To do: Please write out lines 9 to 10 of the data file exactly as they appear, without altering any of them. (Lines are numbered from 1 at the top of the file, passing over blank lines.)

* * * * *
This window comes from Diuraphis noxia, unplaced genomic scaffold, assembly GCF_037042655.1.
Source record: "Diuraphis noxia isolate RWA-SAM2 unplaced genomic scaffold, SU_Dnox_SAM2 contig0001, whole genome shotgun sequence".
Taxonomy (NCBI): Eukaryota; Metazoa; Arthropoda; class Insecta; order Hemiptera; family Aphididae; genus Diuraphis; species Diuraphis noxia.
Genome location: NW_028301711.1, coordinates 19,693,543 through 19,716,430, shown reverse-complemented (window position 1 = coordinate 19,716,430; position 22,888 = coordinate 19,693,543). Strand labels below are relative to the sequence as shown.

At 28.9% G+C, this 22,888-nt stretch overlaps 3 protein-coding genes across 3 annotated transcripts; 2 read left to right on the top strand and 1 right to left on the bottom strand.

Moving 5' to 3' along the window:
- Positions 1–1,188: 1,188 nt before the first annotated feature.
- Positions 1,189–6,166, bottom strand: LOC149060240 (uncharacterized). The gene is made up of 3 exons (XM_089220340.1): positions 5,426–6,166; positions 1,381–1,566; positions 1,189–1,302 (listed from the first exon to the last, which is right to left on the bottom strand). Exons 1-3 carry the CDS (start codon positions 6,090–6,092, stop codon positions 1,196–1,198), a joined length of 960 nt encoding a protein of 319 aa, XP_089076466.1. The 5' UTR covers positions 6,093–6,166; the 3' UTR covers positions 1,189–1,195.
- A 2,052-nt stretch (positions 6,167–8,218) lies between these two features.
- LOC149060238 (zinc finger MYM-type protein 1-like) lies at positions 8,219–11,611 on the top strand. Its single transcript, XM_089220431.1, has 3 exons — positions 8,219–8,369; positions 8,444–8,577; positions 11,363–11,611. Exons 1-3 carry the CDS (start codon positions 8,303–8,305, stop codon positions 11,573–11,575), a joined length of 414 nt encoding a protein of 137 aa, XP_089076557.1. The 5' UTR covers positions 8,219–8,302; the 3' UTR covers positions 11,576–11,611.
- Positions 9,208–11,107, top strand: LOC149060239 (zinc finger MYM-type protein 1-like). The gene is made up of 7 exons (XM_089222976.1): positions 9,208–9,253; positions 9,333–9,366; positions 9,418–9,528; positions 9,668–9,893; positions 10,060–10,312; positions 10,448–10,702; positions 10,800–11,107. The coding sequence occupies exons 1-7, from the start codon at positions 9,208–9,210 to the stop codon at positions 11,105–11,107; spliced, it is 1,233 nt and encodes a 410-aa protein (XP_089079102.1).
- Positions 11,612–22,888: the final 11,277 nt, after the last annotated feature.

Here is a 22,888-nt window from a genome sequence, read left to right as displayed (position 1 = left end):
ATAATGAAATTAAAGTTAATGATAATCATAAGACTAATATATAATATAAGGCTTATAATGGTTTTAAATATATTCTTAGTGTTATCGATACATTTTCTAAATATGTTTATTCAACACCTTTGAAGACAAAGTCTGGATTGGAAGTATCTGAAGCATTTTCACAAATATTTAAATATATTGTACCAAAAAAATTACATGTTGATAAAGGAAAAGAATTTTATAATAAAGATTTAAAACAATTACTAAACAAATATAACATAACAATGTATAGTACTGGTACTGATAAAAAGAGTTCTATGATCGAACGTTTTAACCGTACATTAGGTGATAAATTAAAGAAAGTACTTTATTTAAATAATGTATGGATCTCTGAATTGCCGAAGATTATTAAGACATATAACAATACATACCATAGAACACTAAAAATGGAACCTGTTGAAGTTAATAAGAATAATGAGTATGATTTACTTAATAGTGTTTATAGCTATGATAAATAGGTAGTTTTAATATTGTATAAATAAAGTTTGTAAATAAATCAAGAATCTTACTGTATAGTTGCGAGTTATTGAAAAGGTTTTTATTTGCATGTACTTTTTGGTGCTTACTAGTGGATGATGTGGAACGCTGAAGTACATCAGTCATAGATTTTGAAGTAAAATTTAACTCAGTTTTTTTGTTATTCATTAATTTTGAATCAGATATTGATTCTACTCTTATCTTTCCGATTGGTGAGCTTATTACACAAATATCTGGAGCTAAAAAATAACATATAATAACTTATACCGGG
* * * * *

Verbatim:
- A 2,052-nt stretch (positions 6,167–8,218) lies between these two features.
- LOC149060238 (zinc finger MYM-type protein 1-like) lies at positions 8,219–11,611 on the top strand. Its single transcript, XM_089220431.1, has 3 exons — positions 8,219–8,369; positions 8,444–8,577; positions 11,363–11,611. Exons 1-3 carry the CDS (start codon positions 8,303–8,305, stop codon positions 11,573–11,575), a joined length of 414 nt encoding a protein of 137 aa, XP_089076557.1. The 5' UTR covers positions 8,219–8,302; the 3' UTR covers positions 11,576–11,611.